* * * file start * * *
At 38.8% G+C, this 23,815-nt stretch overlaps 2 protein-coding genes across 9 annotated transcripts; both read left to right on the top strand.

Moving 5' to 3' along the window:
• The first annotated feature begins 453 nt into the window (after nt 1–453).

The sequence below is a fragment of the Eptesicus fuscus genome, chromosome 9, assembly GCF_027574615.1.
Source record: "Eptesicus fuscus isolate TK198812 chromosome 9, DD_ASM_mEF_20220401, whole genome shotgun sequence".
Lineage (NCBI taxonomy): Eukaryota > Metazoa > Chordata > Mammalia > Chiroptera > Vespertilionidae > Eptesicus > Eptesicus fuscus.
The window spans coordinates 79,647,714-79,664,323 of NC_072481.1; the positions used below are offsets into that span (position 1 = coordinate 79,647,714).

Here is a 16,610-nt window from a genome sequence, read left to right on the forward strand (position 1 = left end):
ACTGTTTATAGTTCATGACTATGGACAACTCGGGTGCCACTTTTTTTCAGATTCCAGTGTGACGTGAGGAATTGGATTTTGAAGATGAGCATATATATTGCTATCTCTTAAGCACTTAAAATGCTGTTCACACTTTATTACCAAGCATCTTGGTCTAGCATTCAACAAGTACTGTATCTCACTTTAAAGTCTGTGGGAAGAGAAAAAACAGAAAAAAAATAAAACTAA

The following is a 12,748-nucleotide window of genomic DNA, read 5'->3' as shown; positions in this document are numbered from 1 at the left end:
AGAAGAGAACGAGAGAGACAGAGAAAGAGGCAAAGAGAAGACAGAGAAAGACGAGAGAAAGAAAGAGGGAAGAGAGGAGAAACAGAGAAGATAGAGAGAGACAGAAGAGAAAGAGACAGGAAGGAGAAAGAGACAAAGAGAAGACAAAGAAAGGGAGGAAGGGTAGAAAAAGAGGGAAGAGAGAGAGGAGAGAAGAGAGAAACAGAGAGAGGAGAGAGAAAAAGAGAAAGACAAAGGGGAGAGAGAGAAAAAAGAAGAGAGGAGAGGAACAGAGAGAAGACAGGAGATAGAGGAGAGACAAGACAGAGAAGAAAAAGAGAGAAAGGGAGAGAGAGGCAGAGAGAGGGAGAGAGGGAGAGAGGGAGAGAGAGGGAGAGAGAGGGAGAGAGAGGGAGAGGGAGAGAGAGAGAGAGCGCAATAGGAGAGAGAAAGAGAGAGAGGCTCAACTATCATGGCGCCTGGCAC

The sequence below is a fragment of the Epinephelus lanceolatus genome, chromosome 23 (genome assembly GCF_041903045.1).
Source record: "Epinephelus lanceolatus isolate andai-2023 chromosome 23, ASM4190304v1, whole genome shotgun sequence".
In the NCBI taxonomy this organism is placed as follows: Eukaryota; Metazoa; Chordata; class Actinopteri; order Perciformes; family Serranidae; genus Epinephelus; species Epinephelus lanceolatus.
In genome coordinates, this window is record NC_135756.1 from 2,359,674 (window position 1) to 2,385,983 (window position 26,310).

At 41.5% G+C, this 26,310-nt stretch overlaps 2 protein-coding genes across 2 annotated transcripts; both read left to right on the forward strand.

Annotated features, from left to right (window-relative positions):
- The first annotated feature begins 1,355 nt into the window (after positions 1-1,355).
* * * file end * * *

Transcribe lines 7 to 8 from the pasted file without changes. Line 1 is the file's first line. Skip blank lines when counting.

The window spans coordinates 79,647,714-79,664,323 of NC_072481.1; the positions used below are offsets into that span (position 1 = coordinate 79,647,714).

Here is a 16,610-nt window from a genome sequence, read left to right on the forward strand (position 1 = left end):